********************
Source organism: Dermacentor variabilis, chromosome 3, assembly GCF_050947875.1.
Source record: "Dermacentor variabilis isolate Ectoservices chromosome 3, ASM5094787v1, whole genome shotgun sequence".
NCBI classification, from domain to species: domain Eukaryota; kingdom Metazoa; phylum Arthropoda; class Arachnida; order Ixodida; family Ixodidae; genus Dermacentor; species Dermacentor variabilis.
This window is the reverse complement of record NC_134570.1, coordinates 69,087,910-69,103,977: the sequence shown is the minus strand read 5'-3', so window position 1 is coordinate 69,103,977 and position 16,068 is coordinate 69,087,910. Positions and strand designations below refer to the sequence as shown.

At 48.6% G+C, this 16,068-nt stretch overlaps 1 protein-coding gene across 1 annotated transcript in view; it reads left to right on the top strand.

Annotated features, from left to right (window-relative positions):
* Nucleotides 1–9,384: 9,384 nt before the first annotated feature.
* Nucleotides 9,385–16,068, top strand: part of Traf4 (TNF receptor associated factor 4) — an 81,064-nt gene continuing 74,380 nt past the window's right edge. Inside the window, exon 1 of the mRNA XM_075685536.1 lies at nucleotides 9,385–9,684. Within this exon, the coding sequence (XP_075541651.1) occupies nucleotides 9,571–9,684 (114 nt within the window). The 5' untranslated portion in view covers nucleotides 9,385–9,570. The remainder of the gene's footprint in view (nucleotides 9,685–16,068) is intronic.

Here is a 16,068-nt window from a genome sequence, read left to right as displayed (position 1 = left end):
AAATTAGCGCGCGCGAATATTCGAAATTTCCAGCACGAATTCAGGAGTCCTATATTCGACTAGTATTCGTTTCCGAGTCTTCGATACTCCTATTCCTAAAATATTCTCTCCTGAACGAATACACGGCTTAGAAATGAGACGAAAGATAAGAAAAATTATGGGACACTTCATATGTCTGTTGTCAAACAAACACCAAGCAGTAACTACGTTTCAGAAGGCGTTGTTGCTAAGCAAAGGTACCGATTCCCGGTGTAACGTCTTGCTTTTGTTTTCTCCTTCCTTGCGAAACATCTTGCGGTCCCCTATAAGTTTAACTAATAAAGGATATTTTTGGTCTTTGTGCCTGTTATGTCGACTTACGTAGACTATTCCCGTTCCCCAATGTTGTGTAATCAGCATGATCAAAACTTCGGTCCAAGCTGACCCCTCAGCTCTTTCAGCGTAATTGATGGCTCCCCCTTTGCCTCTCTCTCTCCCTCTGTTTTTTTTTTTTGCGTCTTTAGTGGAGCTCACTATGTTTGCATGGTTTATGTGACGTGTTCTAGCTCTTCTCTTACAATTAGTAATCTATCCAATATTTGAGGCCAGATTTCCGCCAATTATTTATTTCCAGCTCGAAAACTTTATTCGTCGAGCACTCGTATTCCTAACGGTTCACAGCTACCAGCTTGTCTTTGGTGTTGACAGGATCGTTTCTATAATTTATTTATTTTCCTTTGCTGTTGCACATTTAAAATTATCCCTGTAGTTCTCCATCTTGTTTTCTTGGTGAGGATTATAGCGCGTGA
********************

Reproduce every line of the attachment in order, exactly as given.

Source organism: Dermacentor variabilis, chromosome 3, assembly GCF_050947875.1.
Source record: "Dermacentor variabilis isolate Ectoservices chromosome 3, ASM5094787v1, whole genome shotgun sequence".
NCBI classification, from domain to species: domain Eukaryota; kingdom Metazoa; phylum Arthropoda; class Arachnida; order Ixodida; family Ixodidae; genus Dermacentor; species Dermacentor variabilis.
This window is the reverse complement of record NC_134570.1, coordinates 69,087,910-69,103,977: the sequence shown is the minus strand read 5'-3', so window position 1 is coordinate 69,103,977 and position 16,068 is coordinate 69,087,910. Positions and strand designations below refer to the sequence as shown.

At 48.6% G+C, this 16,068-nt stretch overlaps 1 protein-coding gene across 1 annotated transcript in view; it reads left to right on the top strand.

Annotated features, from left to right (window-relative positions):
* Nucleotides 1–9,384: 9,384 nt before the first annotated feature.
* Nucleotides 9,385–16,068, top strand: part of Traf4 (TNF receptor associated factor 4) — an 81,064-nt gene continuing 74,380 nt past the window's right edge. Inside the window, exon 1 of the mRNA XM_075685536.1 lies at nucleotides 9,385–9,684. Within this exon, the coding sequence (XP_075541651.1) occupies nucleotides 9,571–9,684 (114 nt within the window). The 5' untranslated portion in view covers nucleotides 9,385–9,570. The remainder of the gene's footprint in view (nucleotides 9,685–16,068) is intronic.

Here is a 16,068-nt window from a genome sequence, read left to right as displayed (position 1 = left end):
AAATTAGCGCGCGCGAATATTCGAAATTTCCAGCACGAATTCAGGAGTCCTATATTCGACTAGTATTCGTTTCCGAGTCTTCGATACTCCTATTCCTAAAATATTCTCTCCTGAACGAATACACGGCTTAGAAATGAGACGAAAGATAAGAAAAATTATGGGACACTTCATATGTCTGTTGTCAAACAAACACCAAGCAGTAACTACGTTTCAGAAGGCGTTGTTGCTAAGCAAAGGTACCGATTCCCGGTGTAACGTCTTGCTTTTGTTTTCTCCTTCCTTGCGAAACATCTTGCGGTCCCCTATAAGTTTAACTAATAAAGGATATTTTTGGTCTTTGTGCCTGTTATGTCGACTTACGTAGACTATTCCCGTTCCCCAATGTTGTGTAATCAGCATGATCAAAACTTCGGTCCAAGCTGACCCCTCAGCTCTTTCAGCGTAATTGATGGCTCCCCCTTTGCCTCTCTCTCTCCCTCTGTTTTTTTTTTTTGCGTCTTTAGTGGAGCTCACTATGTTTGCATGGTTTATGTGACGTGTTCTAGCTCTTCTCTTACAATTAGTAATCTATCCAATATTTGAGGCCAGATTTCCGCCAATTATTTATTTCCAGCTCGAAAACTTTATTCGTCGAGCACTCGTATTCCTAACGGTTCACAGCTACCAGCTTGTCTTTGGTGTTGACAGGATCGTTTCTATAATTTATTTATTTTCCTTTGCTGTTGCACATTTAAAATTATCCCTGTAGTTCTCCATCTTGTTTTCTTGGTGAGGATTATAGCGCGTGA